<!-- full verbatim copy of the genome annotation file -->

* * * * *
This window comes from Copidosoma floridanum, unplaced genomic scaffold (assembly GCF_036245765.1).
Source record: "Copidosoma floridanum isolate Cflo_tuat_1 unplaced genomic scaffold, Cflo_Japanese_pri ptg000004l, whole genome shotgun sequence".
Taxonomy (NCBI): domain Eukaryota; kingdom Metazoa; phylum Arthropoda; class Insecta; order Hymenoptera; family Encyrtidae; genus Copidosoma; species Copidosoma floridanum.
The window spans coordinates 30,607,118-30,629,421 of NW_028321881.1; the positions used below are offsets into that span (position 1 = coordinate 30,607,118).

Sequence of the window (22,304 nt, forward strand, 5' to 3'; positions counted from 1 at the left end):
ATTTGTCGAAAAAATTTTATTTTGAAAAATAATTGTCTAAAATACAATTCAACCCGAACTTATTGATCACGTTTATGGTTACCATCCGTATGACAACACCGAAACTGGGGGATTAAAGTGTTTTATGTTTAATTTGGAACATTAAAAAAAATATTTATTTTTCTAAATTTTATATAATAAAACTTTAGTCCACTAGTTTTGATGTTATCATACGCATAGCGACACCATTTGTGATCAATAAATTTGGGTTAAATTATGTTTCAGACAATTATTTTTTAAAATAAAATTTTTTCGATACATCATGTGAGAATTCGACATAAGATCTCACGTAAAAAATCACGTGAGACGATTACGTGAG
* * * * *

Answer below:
This window comes from Copidosoma floridanum, unplaced genomic scaffold (assembly GCF_036245765.1).
Source record: "Copidosoma floridanum isolate Cflo_tuat_1 unplaced genomic scaffold, Cflo_Japanese_pri ptg000004l, whole genome shotgun sequence".
Taxonomy (NCBI): domain Eukaryota; kingdom Metazoa; phylum Arthropoda; class Insecta; order Hymenoptera; family Encyrtidae; genus Copidosoma; species Copidosoma floridanum.
The window spans coordinates 30,607,118-30,629,421 of NW_028321881.1; the positions used below are offsets into that span (position 1 = coordinate 30,607,118).

Sequence of the window (22,304 nt, forward strand, 5' to 3'; positions counted from 1 at the left end):
ATTTGTCGAAAAAATTTTATTTTGAAAAATAATTGTCTAAAATACAATTCAACCCGAACTTATTGATCACGTTTATGGTTACCATCCGTATGACAACACCGAAACTGGGGGATTAAAGTGTTTTATGTTTAATTTGGAACATTAAAAAAAATATTTATTTTTCTAAATTTTATATAATAAAACTTTAGTCCACTAGTTTTGATGTTATCATACGCATAGCGACACCATTTGTGATCAATAAATTTGGGTTAAATTATGTTTCAGACAATTATTTTTTAAAATAAAATTTTTTCGATACATCATGTGAGAATTCGACATAAGATCTCACGTAAAAAATCACGTGAGACGATTACGTGAG